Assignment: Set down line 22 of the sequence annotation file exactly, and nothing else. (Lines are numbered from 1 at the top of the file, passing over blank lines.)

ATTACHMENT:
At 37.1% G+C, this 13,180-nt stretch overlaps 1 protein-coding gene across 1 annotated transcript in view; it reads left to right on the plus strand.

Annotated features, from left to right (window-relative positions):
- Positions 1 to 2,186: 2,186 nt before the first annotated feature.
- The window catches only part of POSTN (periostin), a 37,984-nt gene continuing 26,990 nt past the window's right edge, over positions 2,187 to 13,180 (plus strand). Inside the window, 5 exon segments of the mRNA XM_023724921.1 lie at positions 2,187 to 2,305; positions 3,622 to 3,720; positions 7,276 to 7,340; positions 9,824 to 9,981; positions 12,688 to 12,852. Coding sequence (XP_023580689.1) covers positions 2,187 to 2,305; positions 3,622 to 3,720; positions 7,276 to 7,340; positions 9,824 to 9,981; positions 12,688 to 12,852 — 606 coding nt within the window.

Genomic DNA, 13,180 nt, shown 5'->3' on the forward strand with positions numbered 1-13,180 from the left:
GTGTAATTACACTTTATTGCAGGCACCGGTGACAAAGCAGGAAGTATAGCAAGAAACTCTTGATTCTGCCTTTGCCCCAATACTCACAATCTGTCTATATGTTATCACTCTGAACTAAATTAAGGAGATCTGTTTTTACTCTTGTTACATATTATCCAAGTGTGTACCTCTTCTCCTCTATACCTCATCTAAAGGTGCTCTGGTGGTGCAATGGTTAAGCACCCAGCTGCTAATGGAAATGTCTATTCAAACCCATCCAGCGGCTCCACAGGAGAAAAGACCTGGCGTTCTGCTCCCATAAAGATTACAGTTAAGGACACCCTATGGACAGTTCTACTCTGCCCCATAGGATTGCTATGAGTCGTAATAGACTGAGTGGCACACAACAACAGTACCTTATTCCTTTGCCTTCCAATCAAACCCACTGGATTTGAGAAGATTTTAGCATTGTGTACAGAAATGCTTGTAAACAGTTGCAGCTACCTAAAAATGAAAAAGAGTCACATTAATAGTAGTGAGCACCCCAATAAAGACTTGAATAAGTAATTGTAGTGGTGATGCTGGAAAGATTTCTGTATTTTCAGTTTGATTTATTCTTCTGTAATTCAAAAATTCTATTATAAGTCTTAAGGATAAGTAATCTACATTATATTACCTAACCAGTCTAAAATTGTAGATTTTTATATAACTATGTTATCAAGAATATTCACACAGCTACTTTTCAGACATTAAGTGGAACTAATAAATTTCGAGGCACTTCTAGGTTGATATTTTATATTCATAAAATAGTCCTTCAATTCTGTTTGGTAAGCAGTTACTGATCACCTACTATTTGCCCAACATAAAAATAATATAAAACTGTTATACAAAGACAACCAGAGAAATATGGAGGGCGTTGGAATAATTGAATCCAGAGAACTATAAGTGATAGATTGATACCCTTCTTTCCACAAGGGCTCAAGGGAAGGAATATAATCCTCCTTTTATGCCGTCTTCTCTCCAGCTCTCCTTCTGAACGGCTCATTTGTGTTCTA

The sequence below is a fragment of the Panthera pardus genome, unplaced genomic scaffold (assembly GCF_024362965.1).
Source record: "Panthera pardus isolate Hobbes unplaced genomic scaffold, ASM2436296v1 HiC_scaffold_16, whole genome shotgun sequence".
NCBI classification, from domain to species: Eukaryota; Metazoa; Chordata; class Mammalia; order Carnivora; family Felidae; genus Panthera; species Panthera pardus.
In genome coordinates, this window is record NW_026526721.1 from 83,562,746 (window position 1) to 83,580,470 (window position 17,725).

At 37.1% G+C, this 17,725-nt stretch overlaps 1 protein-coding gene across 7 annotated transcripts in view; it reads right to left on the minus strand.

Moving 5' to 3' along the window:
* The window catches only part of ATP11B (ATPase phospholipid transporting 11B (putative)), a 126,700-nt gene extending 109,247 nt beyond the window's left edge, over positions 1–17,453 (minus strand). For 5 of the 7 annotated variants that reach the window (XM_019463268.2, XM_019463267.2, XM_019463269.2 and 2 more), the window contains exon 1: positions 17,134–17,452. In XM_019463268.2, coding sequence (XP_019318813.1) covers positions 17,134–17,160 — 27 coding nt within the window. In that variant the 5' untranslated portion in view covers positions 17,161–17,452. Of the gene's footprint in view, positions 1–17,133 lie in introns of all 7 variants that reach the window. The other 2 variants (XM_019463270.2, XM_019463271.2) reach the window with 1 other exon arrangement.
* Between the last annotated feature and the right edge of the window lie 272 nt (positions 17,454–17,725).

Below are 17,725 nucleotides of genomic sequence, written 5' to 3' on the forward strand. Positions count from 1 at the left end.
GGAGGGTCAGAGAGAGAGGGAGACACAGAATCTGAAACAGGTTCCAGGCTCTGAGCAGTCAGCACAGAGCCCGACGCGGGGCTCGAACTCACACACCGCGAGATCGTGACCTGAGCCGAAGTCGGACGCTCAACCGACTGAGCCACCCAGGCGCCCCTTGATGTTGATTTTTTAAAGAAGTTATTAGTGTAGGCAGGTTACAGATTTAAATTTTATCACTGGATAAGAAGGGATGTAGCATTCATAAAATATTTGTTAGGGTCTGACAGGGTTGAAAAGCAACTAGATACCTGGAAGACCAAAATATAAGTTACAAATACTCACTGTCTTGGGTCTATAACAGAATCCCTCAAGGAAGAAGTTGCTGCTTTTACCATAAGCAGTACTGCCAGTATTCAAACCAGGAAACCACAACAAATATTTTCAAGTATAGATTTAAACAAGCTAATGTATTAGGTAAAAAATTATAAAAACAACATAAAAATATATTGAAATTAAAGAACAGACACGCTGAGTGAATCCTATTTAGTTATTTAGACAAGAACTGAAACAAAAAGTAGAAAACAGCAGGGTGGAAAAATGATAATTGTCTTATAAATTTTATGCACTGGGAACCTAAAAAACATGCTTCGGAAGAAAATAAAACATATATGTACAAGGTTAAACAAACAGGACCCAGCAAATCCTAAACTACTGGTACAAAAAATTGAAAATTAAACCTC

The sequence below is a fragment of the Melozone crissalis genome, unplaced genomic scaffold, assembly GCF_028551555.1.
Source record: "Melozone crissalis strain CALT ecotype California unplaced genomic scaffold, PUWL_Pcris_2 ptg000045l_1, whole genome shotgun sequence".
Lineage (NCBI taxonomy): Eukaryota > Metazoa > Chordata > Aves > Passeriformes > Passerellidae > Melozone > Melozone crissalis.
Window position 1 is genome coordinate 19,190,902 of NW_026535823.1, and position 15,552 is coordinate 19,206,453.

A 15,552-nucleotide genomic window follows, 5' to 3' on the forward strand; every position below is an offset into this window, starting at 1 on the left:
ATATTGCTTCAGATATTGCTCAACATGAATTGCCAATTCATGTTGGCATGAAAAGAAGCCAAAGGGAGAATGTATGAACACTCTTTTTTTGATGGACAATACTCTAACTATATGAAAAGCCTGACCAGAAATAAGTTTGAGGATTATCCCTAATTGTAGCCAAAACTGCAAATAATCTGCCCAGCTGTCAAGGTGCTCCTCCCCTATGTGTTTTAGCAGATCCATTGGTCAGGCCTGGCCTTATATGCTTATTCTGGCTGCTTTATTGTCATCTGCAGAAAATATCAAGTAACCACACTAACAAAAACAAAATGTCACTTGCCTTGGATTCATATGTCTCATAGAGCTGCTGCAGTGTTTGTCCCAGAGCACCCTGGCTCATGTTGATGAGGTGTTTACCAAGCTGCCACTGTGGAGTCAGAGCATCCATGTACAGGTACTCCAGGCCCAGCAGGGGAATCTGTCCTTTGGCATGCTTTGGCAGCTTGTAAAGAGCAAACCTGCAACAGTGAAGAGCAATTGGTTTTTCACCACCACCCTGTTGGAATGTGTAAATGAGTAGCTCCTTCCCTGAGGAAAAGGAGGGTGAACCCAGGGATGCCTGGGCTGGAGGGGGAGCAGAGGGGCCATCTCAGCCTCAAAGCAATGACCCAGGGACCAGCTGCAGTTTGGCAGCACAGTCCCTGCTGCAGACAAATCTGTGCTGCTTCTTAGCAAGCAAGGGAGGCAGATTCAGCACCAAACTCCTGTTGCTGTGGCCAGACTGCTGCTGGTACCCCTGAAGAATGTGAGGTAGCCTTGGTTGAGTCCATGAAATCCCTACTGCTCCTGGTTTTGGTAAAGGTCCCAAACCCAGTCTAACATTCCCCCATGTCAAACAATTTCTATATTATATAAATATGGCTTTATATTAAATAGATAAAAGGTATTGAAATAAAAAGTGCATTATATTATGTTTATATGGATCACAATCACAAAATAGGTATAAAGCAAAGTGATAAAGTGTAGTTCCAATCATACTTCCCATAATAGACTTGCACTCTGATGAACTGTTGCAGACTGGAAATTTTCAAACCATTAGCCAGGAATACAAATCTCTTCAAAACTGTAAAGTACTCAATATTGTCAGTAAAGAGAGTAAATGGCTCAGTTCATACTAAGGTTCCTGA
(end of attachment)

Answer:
ATATTGCTTCAGATATTGCTCAACATGAATTGCCAATTCATGTTGGCATGAAAAGAAGCCAAAGGGAGAATGTATGAACACTCTTTTTTTGATGGACAATACTCTAACTATATGAAAAGCCTGACCAGAAATAAGTTTGAGGATTATCCCTAATTGTAGCCAAAACTGCAAATAATCTGCCCAGCTGTCAAGGTGCTCCTCCCCTATGTGTTTTAGCAGATCCATTGGTCAGGCCTGGCCTTATATGCTTATTCTGGCTGCTTTATTGTCATCTGCAGAAAATATCAAGTAACCACACTAACAAAAACAAAATGTCACTTGCCTTGGATTCATATGTCTCATAGAGCTGCTGCAGTGTTTGTCCCAGAGCACCCTGGCTCATGTTGATGAGGTGTTTACCAAGCTGCCACTGTGGAGTCAGAGCATCCATGTACAGGTACTCCAGGCCCAGCAGGGGAATCTGTCCTTTGGCATGCTTTGGCAGCTTGTAAAGAGCAAACCTGCAACAGTGAAGAGCAATTGGTTTTTCACCACCACCCTGTTGGAATGTGTAAATGAGTAGCTCCTTCCCTGAGGAAAAGGAGGGTGAACCCAGGGATGCCTGGGCTGGAGGGGGAGCAGAGGGGCCATCTCAGCCTCAAAGCAATGACCCAGGGACCAGCTGCAGTTTGGCAGCACAGTCCCTGCTGCAGACAAATCTGTGCTGCTTCTTAGCAAGCAAGGGAGGCAGATTCAGCACCAAACTCCTGTTGCTGTGGCCAGACTGCTGCTGGTACCCCTGAAGAATGTGAGGTAGCCTTGGTTGAGTCCATGAAATCCCTACTGCTCCTGGTTTTGGTAAAGGTCCCAAACCCAGTCTAACATTCCCCCATGTCAAACAATTTCTATATTATATAAATATGGCTTTATATTAAATAGATAAAAGGTATTGAAATAAAAAGTGCATTATATTATGTTTATATGGATCACAATCACAAAATAGGTATAAAGCAAAGTGATAAAGTGTAGTTCCAATCATACTTCCCATAATAGACTTGCACTCTGATGAACTGTTGCAGACTGGAAATTTTCAAACCATTAGCCAGGAATACAAATCTCTTCAAAACTGTAAAGTACTCAATATTGTCAGTAAAGAGAGTAAATGGCTCAGTTCATACTAAGGTTCCTGA